In the international, multicenter, open-label, ongoing phase II STARTRK-2 basket trial (NCT02568267), investigators are enrolling 300 patients with solid tumors that harbored anNTRK1-/2-/3-,ROS1-orALK-positive gene fusion. The primary endpoint is ORR; secondary endpoints include DOR, time to response, clinical benefit rate, intracranial tumor response, progression-free survival (PFS), central nervous system (CNS) PFS, and overall survival (OS).
The multicenter, open-label, dose-escalation, phase I STARTRK-1 trial (NCT02097810) evaluated a daily continuous dosing schedule of entrectinib in patients with solid tumors withNTRK1/2/3,ROS1orALKgene fusions in the United States and South Korea. Investigators evaluated the safety and tolerability of entrectinib via a standard dose escalation and determined the recommended phase II dose of entrectinib to be 400 mg/m2daily.
Third, the multicenter, open-label, dose-escalation, phase I ALKA-372-001 study (NCT02097810) evaluated an intermittent and continuous entrectinib dosing schedule in patients in Italy with advanced or metastatic solid tumors withTRKA/B/C,ROS1orALKgene fusions.
Finally, the phase I/Ib dose-escalation and dose-expansion STARTRK-NG study is investigating the safety and efficacy of entrectinib in pediatric and adolescent patients with no curative first-line treatment option, recurrent or refractory extracranial solid tumors or primary CNS tumors, with or withoutTRK, ROS1orALKfusions.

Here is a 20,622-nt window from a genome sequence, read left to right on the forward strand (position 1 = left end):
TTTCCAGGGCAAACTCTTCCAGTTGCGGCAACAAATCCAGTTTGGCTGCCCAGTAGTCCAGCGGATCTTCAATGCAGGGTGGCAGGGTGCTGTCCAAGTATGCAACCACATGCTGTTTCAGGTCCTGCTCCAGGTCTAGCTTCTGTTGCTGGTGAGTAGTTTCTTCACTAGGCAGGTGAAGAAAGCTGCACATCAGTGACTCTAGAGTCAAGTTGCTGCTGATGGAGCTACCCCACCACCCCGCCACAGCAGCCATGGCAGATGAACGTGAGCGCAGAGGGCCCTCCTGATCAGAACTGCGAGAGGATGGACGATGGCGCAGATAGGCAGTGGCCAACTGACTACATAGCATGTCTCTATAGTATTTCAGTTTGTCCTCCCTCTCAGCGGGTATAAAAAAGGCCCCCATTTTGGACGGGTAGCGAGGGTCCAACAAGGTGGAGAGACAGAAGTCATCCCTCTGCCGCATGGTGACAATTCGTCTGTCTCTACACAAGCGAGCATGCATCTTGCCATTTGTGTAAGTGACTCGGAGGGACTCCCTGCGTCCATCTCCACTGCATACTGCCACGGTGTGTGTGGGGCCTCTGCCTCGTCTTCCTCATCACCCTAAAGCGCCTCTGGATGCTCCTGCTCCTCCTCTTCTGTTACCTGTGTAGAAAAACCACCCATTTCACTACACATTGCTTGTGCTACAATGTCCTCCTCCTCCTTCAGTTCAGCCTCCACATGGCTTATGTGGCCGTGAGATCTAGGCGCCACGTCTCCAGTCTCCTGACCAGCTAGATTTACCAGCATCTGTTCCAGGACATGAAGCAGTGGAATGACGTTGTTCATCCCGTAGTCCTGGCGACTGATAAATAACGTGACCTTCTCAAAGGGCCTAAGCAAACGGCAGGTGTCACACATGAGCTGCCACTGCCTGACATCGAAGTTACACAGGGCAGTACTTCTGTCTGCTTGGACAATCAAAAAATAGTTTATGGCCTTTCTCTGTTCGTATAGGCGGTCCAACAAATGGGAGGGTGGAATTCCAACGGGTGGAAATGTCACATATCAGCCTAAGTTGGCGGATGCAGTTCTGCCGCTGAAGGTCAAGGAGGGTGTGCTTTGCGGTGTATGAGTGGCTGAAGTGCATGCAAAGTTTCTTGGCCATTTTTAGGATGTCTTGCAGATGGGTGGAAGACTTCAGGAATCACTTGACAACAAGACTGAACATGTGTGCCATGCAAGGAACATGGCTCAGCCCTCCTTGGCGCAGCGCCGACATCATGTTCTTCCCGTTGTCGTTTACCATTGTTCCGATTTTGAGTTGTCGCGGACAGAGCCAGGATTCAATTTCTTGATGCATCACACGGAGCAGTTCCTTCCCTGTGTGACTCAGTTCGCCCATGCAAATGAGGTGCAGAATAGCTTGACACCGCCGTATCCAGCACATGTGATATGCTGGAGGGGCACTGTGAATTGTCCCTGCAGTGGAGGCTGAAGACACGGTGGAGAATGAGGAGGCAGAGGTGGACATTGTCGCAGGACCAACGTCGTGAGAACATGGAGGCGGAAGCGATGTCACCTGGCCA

Results from the integrated analysis showed that the responses were observed across 10 solid tumor types, including in patients with and without CNS metastases at baseline. Moreover, the intracranial ORR (IC ORR) was 54.5%, with more than one-quarter of these patients achieving a complete response.
The responses were consistent in several subgroup analyses, including CNS metastases at baseline (50.0%, n=12) versus none (59.5%, n=42); andNTRKgene typeNTRK1(59.1%, n=22), NTRK2 (0%, n=1), andNTRK3(58.1%, n=31). Furthermore, the median PFS was 11.2 months and the median OS was 20.9 months.
Additionally, the pooled findings from STARTRK-2, STARTRK-1, and ALKA-372-001, showed that entrectinib demonstrated a 77.4% ORR and a median DOR of 24.6 months in patients locally advanced or metastaticROS1-positive NSCLC; the IC ORR was 55.0%.
Regarding safety, adverse events (AEs) with entrectinib was consistent with that seen in prior studies. The most commonly reported AEs included fatigue, constipation, dysgeusia, edema, dizziness, diarrhea, nausea, dysesthesia, dyspnea, pain, anemia, cognitive disorders, weight increased, vomiting, cough, blood creatinine increase, arthralgia, pyrexia, and myalgia.
Results of the STARTRK-NG trial were presented at the 2018 ASCO Annual Meeting, demonstrating that 3 pediatric and young adult patients with advanced, previously treated CNS tumors with targeted gene fusionsDCTN1-ALKinflammatory myofibroblastic tumors (IMT),TFG-ROS1IMT, andEML4-NTRK3infantile fibrosarcomaresponded to entrectinib.3Based on these data, investigators identified the recommended phase II dose for children, adolescents, and young adults with solid tumors at 550 mg/m2of daily entrectinib.